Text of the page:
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Interviews

 

Interview with Jack Wall - Myst IV Composer
By Jennifer Miller – Just Adventure +


Jack WallJA: Hello Mr. Wall! Thank you so much for taking the time to answer these questions for Just Adventure. I just recently started playing Revelation and I am ecstatic about the music I have heard thus far. I am a huge fan of the Exile soundtrack (it’s always with me on roadtrips) and I was thrilled to hear that you were at the helm of this project.

Thanks so much – and it’s a pleasure to be talking to you!

JA: I have been impressed with the level of communication you have kept with the AVIDs in the Myst world. Were/are you a fan of the series?

Oh yeah – I’ve been a big fan since the beginning. The story I always have to tell is that back in 1994 when I was producing records, I bought an Apple SE30 (I think it was called…) and a friend of mine handed me a CD and said “you gotta play this game!”. I popped it in and couldn’t stop playing it until it was finished. The one thing that held my attention the most, aside from the stunning visuals, was the music. I thought – “now this is the future of music!”. I was just as happy when Riven came out in 1998.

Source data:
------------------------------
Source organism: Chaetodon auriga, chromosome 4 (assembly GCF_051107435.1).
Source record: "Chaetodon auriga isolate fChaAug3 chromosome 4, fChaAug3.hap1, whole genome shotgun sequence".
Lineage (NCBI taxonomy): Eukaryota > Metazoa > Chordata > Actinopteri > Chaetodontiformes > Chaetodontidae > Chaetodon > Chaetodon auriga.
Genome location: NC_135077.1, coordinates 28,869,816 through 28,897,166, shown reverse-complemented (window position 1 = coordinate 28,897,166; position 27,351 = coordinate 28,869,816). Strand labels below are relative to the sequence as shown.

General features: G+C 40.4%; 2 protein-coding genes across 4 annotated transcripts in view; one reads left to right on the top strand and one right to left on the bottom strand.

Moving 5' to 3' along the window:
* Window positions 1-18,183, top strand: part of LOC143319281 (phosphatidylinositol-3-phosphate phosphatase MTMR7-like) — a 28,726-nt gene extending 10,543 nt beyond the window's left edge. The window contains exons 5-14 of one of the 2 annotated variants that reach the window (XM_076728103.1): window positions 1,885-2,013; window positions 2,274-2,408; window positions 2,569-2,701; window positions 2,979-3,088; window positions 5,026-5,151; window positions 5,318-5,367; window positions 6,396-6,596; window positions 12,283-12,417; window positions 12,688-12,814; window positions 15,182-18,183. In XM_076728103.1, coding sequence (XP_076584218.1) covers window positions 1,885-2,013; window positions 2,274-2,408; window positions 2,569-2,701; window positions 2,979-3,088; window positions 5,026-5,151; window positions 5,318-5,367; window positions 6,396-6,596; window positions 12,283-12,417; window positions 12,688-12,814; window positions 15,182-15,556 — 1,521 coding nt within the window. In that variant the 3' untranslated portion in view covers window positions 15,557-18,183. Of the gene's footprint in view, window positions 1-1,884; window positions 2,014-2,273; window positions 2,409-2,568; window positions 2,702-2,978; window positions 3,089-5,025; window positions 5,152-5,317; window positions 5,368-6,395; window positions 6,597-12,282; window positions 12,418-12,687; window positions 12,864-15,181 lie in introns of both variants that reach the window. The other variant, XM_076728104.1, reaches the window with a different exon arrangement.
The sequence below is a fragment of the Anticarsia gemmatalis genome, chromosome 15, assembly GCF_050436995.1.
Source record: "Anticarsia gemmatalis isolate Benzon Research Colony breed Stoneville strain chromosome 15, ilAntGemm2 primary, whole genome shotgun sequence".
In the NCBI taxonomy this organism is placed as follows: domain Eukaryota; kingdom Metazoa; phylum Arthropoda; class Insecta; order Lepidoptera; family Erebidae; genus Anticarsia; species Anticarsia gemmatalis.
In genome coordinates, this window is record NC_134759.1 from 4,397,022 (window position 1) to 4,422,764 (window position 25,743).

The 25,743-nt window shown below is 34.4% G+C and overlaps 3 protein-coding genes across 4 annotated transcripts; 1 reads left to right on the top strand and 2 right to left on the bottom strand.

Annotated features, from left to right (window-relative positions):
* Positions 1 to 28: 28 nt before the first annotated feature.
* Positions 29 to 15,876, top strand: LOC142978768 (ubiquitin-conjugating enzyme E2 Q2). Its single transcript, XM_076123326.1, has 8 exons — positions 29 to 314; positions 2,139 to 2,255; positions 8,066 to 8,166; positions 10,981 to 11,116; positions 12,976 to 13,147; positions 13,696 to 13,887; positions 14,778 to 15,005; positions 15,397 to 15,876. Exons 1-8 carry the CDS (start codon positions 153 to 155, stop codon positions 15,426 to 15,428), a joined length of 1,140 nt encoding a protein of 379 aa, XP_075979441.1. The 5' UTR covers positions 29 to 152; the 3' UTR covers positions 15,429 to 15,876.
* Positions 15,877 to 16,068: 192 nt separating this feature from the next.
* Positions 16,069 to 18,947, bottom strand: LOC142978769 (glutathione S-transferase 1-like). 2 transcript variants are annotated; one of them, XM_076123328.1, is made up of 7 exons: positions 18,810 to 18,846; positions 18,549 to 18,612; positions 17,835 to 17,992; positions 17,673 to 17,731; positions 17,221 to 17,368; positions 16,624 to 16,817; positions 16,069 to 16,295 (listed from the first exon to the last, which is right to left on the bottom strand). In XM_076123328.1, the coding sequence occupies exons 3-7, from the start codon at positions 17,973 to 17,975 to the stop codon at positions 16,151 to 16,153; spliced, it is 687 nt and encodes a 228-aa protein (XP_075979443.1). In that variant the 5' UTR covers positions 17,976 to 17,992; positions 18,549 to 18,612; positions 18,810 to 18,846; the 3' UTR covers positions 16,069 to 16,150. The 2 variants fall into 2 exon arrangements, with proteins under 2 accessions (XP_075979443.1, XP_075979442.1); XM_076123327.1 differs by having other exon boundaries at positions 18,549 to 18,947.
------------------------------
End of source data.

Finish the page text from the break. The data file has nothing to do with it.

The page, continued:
JA: You draw on such an amazing background, working on projects with musicians such as David Bowie and John Cale of the Velvet Underground. How did these influence your musical choices when working on the soundtrack for Revelation?

Well, for clarity, I never worked with David Bowie. (JA: My mistake!) I did engineer the soundtrack to Basquiat, which starred David Bowie and Dennis Hopper. John on the other hand, I did work quite a bit with. He was a big influence on me becoming a composer in the first place. Very inspiring guy – that one! John is very inventive. He always works hard to get the results he’s looking for. I think that I certainly took that from him as well. I went way further with this score (for better or worse!) than most because it’s important to me to always find a new sound or approach to what I do. I think that in this score, I definitely challenged myself a great deal. I’ve written things I’ve never written or even contemplated before. Basically I stretched for this one.

JA: I felt that Exile’s soundtrack had a very North African, Mediterranean feel to it, while Revelation takes it’s cues from Southeastern Europe. What influences your decisions for a certain “sound” within a game?